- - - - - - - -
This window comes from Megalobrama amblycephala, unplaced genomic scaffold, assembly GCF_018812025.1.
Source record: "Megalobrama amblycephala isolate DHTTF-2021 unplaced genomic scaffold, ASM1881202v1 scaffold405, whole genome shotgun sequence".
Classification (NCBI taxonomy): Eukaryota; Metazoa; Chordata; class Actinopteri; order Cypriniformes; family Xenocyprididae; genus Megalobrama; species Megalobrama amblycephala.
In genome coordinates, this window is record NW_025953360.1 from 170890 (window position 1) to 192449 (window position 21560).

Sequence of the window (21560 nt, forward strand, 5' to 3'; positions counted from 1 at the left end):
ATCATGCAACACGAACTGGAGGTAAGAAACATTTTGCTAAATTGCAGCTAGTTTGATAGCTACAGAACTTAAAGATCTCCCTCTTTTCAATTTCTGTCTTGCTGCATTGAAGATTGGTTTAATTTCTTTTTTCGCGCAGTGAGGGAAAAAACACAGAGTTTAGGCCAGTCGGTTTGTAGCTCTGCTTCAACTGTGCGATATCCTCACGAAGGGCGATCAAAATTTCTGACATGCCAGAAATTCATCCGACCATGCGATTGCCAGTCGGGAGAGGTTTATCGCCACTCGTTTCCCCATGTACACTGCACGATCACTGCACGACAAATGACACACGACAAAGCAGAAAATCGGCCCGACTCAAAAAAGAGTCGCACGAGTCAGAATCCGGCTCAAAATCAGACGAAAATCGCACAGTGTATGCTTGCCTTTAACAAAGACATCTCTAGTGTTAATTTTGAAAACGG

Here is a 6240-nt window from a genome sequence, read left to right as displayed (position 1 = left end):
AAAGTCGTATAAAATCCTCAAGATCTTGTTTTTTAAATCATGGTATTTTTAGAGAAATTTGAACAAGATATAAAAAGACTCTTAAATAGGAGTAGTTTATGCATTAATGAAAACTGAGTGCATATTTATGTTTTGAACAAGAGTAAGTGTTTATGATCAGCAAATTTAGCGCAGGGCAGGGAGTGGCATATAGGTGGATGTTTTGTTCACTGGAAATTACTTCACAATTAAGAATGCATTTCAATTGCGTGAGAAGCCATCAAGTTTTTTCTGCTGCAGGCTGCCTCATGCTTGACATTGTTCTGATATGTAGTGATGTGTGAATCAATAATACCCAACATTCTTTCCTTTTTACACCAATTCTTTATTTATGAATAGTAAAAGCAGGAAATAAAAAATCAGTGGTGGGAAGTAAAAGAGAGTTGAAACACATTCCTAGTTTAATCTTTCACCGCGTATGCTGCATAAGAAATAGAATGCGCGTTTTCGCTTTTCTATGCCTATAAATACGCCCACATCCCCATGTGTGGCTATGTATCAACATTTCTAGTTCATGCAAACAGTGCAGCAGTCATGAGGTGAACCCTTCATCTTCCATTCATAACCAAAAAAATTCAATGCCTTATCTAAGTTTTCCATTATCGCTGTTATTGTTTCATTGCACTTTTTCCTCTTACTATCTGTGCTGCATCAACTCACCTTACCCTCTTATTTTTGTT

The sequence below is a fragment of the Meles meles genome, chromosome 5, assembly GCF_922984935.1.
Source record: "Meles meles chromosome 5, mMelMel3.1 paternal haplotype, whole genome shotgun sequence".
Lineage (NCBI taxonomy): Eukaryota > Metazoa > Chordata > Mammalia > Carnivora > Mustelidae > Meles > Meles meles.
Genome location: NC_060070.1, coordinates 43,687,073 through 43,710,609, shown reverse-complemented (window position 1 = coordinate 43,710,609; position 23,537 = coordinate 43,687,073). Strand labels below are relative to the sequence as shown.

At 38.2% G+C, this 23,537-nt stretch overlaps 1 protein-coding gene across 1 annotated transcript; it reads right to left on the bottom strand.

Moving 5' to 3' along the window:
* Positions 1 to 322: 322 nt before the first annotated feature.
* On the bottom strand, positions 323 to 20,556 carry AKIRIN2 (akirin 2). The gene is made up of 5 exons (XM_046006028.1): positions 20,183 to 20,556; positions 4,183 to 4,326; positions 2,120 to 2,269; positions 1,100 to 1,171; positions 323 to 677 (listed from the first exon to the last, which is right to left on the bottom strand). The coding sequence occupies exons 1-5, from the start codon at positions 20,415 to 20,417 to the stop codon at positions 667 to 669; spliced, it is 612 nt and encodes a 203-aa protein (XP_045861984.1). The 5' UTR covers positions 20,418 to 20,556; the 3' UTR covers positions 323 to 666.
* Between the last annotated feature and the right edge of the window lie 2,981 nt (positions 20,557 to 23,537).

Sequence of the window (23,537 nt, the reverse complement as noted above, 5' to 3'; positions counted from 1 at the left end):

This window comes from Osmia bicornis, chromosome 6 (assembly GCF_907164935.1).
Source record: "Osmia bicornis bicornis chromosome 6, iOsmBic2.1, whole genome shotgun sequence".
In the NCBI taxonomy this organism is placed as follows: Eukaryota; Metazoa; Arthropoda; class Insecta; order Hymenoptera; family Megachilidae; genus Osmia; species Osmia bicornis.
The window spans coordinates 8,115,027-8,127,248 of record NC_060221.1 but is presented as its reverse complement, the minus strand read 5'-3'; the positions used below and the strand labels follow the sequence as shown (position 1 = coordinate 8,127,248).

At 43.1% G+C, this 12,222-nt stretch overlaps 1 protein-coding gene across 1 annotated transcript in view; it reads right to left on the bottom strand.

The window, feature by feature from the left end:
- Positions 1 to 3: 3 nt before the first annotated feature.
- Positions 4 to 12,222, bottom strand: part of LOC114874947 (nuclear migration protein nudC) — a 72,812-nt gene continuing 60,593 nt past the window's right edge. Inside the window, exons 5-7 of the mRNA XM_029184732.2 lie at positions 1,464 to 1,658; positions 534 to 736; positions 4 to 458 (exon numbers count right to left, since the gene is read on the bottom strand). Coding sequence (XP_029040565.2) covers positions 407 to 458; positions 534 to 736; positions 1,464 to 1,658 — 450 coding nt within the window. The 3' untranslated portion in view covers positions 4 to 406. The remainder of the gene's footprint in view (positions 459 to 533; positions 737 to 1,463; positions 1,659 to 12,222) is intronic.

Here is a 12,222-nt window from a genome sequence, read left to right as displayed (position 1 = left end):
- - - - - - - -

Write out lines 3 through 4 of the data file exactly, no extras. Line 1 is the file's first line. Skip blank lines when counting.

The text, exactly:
Classification (NCBI taxonomy): Eukaryota; Metazoa; Chordata; class Actinopteri; order Cypriniformes; family Xenocyprididae; genus Megalobrama; species Megalobrama amblycephala.
In genome coordinates, this window is record NW_025953360.1 from 170890 (window position 1) to 192449 (window position 21560).